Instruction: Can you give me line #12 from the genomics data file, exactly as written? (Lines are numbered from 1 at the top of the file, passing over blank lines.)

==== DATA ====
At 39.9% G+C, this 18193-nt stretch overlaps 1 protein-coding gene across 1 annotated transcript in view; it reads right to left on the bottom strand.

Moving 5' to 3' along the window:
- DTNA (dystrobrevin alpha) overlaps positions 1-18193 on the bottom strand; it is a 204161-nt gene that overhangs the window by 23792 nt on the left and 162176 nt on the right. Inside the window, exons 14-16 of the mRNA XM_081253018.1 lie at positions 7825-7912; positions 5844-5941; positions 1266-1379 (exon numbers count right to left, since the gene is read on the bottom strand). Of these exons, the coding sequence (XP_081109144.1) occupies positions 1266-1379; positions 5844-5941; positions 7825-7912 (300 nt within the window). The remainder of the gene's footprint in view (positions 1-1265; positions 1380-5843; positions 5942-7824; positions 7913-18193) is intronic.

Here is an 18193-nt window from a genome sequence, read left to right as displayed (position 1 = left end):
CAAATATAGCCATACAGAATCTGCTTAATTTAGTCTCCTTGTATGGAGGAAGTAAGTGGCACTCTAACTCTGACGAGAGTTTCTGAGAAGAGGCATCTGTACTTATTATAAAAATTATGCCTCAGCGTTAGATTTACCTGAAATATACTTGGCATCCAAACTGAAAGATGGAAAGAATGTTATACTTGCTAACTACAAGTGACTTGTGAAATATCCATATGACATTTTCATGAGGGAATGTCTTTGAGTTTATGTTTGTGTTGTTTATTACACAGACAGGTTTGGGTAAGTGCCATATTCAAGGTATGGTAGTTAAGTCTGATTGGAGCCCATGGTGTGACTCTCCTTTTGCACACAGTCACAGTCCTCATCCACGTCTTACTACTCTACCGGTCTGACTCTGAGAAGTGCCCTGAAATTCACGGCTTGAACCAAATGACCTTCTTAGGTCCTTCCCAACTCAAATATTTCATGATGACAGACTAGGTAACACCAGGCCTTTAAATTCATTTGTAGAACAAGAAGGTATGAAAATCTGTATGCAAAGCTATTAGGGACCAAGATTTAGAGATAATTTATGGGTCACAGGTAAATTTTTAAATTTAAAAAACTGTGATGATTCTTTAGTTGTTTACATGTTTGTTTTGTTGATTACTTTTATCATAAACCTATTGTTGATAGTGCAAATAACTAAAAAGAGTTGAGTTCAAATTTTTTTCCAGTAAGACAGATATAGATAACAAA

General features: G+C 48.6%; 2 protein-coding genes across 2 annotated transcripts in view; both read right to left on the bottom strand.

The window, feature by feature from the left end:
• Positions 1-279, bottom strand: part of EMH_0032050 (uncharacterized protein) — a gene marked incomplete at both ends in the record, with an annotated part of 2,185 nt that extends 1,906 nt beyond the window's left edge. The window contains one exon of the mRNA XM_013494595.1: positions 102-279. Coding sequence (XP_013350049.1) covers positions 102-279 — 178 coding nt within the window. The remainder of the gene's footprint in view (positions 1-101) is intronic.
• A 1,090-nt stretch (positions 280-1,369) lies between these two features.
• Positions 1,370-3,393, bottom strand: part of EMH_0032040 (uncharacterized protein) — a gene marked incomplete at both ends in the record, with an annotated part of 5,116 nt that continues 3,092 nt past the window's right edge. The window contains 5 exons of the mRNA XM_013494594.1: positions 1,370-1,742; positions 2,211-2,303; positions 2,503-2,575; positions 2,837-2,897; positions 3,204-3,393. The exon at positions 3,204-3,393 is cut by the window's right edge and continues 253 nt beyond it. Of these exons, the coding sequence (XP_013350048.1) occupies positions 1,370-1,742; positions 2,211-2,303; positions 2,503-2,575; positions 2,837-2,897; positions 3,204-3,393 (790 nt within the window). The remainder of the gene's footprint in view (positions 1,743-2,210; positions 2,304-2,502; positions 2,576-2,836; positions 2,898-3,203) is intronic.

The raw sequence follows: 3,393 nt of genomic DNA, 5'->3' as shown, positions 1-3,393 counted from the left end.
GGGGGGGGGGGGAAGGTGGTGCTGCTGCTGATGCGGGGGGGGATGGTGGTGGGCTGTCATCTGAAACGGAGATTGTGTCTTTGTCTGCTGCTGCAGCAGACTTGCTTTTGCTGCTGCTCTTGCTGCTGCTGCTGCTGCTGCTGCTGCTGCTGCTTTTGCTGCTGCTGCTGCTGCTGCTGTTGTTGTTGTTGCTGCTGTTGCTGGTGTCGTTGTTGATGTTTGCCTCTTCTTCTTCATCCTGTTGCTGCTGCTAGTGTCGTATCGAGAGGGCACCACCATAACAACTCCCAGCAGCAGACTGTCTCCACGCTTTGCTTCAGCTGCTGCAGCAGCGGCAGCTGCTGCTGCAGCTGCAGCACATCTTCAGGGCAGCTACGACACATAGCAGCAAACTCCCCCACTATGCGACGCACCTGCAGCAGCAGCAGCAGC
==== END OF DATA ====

GGGGGGGGGGGGAAGGTGGTGCTGCTGCTGATGCGGGGGGGGATGGTGGTGGGCTGTCATCTGAAACGGAGATTGTGTCTTTGTCTGCTGCTGCAGCAGACTTGCTTTTGCTGCTGCTCTTGCTGCTGCTGCTGCTGCTGCTGCTGCTGCTGCTTTTGCTGCTGCTGCTGCTGCTGCTGTTGTTGTTGTTGCTGCTGTTGCTGGTGTCGTTGTTGATGTTTGCCTCTTCTTCTTCATCCTGTTGCTGCTGCTAGTGTCGTATCGAGAGGGCACCACCATAACAACTCCCAGCAGCAGACTGTCTCCACGCTTTGCTTCAGCTGCTGCAGCAGCGGCAGCTGCTGCTGCAGCTGCAGCACATCTTCAGGGCAGCTACGACACATAGCAGCAAACTCCCCCACTATGCGACGCACCTGCAGCAGCAGCAGCAGC